A pregnant woman stands by a rainbow
Getty Images

After Losing My First Baby, I'm Scared Of Delivering Alone

by Callie K., as told to Jamie Kenney

In 2017, Callie K. carried a child for 23 weeks before losing him. She fell pregnant two years later, in late 2019. This pregnancy has been a bumpy ride — she spent eight days on a feeding tube in her second trimester due to hyperemesis gravidarum — and then COVID-19 hit the United States. Here is how things shifted after that. As told to Jamie Kenney.

Three weeks ago, my doctor told me to prepare for the possibility that I would deliver in a strange hospital. COVID-19 has changed many things about my prenatal care and June 12 birth plan. Some area hospitals, my OB told me, may be designated "COVID hospitals" and others "Labor and Delivery." She said she and her partners would soon designate one of them to be a "hospital person," another a "clinic person," and so on, so I would soon be seeing different care providers than I'd been used to. She assured me that I would be delivered by an MD, as my previous loss, age, and hyperemesis gravidarum diagnosis label me high risk.

Three weeks ago is also when my husband was banned from my OB visits. I did panic a bit before my last ultrasound because I knew I’d be alone if there was bad news. It’s hard when you’re used to getting bad news, but my spouse has been with me every time before. Now it's very much, like, you're all alone. You're responsible for your baby and it's all on you. I was very relieved after the 20-week anatomy scan because the baby was OK. But also a bit mad at the world.

The thing I’m most scared about is delivering without my husband. My doctor told me flat-out my mom can’t be there, which felt like a big loss, but she said my husband could be, depending on what's going on in June. When my first son passed away, I got rolled back into delivery alone. The thought of doing it again is very triggering, except this time I’ll be awake the whole time.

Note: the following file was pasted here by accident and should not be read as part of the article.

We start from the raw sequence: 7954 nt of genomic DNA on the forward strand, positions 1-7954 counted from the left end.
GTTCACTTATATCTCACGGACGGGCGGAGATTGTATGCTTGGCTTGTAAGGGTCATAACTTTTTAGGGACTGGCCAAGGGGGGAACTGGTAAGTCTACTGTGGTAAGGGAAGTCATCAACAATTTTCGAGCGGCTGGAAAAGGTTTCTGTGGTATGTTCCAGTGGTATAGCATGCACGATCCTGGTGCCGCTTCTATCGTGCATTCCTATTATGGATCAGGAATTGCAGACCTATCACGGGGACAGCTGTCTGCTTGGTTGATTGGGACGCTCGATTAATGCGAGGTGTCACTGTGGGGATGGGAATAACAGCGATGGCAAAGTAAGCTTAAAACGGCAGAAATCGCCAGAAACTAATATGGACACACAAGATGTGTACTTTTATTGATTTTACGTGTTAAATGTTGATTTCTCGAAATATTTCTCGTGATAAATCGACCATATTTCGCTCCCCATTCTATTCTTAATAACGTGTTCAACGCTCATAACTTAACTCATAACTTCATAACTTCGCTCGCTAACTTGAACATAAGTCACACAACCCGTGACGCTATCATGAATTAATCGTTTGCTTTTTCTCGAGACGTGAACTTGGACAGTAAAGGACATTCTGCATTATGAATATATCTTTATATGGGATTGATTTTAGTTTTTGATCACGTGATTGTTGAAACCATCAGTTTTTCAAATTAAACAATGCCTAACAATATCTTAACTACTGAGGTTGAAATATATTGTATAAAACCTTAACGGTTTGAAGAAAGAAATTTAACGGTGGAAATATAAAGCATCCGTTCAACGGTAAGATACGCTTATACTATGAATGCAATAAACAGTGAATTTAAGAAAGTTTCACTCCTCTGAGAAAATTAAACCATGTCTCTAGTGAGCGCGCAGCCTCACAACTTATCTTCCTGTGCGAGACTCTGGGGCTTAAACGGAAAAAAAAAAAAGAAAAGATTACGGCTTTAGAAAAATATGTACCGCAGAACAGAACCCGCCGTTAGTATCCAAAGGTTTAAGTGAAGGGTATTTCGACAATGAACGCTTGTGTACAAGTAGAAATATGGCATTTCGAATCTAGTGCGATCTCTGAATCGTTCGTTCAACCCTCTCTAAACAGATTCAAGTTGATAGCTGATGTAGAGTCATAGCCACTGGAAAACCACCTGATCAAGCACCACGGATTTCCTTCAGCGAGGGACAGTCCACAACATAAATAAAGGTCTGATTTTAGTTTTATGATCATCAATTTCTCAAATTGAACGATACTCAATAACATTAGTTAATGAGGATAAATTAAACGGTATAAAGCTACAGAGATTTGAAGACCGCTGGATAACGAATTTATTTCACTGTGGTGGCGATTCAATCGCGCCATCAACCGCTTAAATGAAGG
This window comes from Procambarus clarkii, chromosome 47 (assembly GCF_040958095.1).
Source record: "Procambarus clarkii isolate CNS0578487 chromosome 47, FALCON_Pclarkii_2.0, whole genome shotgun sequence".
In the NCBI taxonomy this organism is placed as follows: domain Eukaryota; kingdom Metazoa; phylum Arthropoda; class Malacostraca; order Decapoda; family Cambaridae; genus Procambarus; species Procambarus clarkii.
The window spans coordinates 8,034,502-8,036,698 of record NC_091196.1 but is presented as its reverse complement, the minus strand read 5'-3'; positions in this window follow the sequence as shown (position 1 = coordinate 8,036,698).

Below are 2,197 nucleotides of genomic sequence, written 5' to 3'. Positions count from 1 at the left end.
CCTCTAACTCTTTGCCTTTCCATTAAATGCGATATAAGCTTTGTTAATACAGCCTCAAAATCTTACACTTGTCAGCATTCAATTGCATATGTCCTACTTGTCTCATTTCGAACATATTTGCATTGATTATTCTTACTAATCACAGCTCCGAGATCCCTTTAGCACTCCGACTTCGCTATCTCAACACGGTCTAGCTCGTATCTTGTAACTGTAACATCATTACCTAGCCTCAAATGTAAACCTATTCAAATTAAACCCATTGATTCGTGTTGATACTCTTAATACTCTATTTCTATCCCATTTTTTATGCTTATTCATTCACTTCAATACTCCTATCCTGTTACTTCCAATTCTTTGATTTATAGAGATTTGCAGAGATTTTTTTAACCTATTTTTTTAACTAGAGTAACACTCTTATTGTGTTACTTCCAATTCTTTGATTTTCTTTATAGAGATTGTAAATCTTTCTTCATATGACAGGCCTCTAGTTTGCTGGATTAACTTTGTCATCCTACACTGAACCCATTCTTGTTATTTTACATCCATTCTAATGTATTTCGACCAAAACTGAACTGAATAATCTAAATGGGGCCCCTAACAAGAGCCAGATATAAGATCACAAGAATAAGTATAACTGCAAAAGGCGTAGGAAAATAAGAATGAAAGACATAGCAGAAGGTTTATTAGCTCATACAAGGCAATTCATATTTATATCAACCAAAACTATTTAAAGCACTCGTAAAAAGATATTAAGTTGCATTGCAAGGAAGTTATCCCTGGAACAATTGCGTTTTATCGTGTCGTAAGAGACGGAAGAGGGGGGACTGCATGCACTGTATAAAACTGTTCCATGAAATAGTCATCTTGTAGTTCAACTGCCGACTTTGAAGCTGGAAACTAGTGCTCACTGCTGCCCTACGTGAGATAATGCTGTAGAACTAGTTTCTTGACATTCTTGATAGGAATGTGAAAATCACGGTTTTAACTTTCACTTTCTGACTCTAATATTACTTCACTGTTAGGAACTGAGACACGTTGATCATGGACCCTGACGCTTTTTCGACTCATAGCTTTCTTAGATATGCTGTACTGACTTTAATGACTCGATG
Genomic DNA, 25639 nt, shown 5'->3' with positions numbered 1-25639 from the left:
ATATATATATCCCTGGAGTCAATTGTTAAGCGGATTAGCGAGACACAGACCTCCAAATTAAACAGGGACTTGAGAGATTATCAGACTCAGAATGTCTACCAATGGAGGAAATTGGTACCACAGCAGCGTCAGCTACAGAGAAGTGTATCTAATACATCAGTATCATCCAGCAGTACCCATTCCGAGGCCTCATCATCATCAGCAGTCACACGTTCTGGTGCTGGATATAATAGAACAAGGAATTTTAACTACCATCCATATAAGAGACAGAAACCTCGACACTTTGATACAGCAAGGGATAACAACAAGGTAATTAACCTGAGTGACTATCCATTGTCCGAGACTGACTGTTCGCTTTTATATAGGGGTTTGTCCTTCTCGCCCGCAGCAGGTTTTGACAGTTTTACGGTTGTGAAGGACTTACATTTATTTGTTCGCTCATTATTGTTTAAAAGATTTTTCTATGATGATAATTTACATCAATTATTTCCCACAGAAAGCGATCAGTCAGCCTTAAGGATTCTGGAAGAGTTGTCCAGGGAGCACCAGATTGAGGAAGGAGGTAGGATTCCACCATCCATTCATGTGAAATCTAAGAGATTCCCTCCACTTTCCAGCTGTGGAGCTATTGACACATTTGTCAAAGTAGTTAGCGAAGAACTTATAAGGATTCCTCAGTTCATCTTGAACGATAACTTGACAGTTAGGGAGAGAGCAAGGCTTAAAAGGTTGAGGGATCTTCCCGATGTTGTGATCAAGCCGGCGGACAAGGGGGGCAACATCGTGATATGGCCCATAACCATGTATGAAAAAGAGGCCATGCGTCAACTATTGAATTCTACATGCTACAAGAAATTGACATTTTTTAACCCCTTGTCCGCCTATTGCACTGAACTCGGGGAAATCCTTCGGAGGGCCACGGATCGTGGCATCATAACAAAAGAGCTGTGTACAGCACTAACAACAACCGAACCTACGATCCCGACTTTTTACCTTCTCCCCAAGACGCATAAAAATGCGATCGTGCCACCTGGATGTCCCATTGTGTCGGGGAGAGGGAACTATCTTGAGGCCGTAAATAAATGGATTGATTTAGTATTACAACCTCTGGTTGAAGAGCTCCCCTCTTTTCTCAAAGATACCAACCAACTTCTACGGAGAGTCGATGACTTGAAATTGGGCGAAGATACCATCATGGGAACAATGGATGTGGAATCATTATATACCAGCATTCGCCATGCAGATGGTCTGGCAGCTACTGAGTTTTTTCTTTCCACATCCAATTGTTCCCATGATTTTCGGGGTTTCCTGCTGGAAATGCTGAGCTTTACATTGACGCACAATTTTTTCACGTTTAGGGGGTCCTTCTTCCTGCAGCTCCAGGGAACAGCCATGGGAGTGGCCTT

Now it's very much, like, you're all alone. You're responsible for your baby and it's all on you.

I keep telling myself that the only option is radical acceptance — I have no control over a global pandemic so I just have to do the best I can. I’ve gone through a lot already with this pregnancy and this kid and I’ll deliver him alone with strangers if I have to. At least I let go of the idea of “fair” after my first son died. I don’t waste time with “Why me? Why my pregnancy?”

When I chose everything for this kid, it was me choosing the best. So I’d like to stay with that. I never considered a home birth; I don’t believe in home birth. When your baby dies, you learn that things can and do go wrong. The only things changing for me are things out of my control — doctor, hospital. If those change it won’t be because I changed it. I think banning spouses from the delivery does more harm than good. And I can’t have a doula now — those things upset me. But again, I will do what I have to do. I have already signed up for an epidural, though. I literally was like, write that in my chart. I got nothin' to prove.

My husband and I have benefited from a boatload of therapy. I recommend therapy with a pregnancy or child loss specialist to all loss parents. Find someone with experience. When you lose a child, people say it brings you closer or it drives you apart. And I think losing our son brought us closer. The idea of him not being there for this child’s birth is almost unthinkable. This is our baby. We did IVF together, he cared for me through my illness, we are a team.

If you think you’re showing symptoms of coronavirus, which include fever, shortness of breath, and cough, call your doctor before going to get tested. If you’re anxious about the virus’s spread in your community, visit the CDC for up-to-date information and resources, or seek out mental health support. You can find all of Romper’s parents + coronavirus coverage here, and Bustle’s constantly updated, general “what to know about coronavirus” here.